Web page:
Is God compatible with science?


The compatibility of God with science is a nuanced topic discussed in various podcasts. Here's a summary derived from these discussions:

  1. Non-Overlapping Domains: suggests that science governs statements about the physical world while beliefs about non-physical realities, like a non-intervening God, can be compatible with science. He emphasizes respect for religious beliefs even when they include miraculous interventions, as science primarily addresses the physical world 1.

  2. God's Presence in Life: expresses that belief in God isn't due to his scientific work but through personal experience of God's presence. He critiques using God as a "God of the gaps" for scientific phenomena, arguing that God shouldn’t just be invoked where scientific explanations are lacking 2.

  3. Quantum Physics and God: The discussion on quantum physics reveals potential spaces ("interstices") for a possibly active role of God without violating established laws of physics. This conception allows room for divine action in natural processes through inherent uncertainties in quantum mechanics 3.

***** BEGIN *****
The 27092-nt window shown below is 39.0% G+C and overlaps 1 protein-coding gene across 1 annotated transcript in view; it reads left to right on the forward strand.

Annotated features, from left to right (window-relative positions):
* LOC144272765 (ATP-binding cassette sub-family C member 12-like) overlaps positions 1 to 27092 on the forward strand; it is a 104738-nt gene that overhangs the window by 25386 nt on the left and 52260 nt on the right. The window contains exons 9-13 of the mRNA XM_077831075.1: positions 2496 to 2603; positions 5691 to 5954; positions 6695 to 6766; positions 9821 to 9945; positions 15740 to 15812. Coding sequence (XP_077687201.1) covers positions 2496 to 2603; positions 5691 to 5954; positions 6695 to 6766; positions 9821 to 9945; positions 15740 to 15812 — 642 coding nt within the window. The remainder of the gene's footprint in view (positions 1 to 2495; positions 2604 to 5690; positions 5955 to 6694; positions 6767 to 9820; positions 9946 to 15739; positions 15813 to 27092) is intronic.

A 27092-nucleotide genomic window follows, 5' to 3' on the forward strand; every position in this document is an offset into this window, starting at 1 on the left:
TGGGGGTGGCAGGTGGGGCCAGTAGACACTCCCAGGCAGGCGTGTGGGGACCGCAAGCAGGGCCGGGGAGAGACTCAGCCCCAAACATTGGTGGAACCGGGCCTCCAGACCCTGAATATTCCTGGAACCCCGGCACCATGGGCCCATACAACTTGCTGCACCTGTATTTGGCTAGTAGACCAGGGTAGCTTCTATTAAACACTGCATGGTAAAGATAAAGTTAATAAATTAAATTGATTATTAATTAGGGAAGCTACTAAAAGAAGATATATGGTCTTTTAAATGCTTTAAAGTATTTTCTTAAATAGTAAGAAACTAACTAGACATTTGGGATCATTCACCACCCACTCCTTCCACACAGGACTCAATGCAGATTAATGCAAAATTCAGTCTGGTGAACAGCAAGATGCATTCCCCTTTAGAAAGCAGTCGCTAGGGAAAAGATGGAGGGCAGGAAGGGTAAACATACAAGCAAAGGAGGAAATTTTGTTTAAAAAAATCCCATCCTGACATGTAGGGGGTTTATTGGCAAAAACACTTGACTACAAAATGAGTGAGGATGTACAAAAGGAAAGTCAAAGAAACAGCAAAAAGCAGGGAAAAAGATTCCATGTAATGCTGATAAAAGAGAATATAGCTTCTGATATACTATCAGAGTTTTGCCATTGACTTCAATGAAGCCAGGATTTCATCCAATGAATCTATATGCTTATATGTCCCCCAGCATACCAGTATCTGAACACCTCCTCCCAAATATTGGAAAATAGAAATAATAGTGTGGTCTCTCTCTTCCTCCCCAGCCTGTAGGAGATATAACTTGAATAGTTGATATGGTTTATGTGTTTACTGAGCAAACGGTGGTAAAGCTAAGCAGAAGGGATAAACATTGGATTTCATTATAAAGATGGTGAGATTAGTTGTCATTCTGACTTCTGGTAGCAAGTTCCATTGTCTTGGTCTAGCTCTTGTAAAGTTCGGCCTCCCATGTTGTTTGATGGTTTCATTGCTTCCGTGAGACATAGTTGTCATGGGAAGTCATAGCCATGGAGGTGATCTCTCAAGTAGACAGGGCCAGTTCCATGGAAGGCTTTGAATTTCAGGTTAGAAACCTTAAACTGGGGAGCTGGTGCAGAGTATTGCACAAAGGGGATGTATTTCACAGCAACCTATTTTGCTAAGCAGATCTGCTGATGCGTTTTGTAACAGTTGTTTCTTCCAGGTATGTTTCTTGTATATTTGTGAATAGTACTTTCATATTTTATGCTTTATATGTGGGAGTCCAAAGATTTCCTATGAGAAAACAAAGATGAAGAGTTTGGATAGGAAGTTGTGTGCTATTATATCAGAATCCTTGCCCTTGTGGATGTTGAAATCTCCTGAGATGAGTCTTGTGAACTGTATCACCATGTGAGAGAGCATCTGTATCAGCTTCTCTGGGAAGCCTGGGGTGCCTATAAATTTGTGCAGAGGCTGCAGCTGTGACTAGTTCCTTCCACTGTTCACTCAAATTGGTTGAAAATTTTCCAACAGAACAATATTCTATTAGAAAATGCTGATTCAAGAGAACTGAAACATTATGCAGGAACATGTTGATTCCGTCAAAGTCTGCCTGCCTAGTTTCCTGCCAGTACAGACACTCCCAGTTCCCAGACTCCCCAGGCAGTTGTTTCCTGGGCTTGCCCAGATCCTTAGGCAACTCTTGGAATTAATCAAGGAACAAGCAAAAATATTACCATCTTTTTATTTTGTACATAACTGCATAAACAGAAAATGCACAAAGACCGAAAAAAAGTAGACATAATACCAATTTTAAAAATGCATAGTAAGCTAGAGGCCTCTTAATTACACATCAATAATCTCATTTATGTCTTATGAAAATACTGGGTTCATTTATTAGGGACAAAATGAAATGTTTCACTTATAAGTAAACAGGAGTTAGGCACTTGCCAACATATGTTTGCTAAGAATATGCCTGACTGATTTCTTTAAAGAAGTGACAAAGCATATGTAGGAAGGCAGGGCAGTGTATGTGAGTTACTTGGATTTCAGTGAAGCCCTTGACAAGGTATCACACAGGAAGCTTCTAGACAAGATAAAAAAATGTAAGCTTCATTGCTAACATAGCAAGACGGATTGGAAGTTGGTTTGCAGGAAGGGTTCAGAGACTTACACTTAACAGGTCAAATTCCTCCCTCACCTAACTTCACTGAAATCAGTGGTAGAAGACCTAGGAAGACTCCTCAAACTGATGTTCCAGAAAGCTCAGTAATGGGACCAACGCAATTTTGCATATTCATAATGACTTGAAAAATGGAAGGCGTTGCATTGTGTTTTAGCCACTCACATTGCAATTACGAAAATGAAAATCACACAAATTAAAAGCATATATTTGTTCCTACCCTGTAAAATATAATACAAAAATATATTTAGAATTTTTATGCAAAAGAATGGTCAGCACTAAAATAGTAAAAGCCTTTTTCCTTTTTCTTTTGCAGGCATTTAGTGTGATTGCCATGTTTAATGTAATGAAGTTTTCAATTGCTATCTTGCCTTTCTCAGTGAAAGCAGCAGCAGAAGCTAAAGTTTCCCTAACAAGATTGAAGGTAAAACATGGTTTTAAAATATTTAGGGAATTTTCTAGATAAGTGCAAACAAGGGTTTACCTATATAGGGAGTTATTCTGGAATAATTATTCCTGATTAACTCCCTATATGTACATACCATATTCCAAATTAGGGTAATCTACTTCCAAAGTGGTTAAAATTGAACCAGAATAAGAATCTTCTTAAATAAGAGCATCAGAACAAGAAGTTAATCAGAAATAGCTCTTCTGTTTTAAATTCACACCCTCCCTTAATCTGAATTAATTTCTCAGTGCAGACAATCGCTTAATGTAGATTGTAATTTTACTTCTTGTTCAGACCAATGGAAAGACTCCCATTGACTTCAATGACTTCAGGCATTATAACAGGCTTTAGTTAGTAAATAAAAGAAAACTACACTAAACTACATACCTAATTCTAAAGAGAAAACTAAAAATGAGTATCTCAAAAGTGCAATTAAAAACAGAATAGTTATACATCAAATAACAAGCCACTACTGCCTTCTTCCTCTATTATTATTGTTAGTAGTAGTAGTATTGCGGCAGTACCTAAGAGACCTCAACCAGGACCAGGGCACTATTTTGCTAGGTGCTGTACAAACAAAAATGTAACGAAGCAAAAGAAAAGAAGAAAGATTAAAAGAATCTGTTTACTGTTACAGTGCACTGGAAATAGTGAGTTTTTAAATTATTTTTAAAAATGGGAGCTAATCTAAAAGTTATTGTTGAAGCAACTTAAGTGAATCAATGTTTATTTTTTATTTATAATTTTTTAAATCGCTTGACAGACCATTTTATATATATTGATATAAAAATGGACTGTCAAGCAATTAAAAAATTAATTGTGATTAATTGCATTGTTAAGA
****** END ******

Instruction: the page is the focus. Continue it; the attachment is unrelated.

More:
Science and Religion

    Alan emphasizes the importance of respecting religious beliefs that do not interfere with the physical world. He advocates for politeness and respect towards those with differing beliefs, even when disagreeing on scientific grounds. The discussion sheds light on the delicate balance between scientific inquiry and religious faith in the public sphere.

    Mindscape Podcast

    Episode 38: Alan Lightman on Transcendence, Science, and a Naturalist’s Sense of Meaning
  4. Fine-Tuning Argument: talks about the universe's fine-tuning, wherein specific constants allow for life. He argues against using God as a simple explanation for this fine-tuning, asserting that invoking God in this context doesn’t align with science or deeper theological understanding 4.

These points highlight a perspective that while science and belief in God can occupy different domains of explanation, respect and dialogue between the two remain essential. Moreover, concepts like quantum uncertainty offer new ways of thinking about how divine action might be considered in a scientifically consistent manner.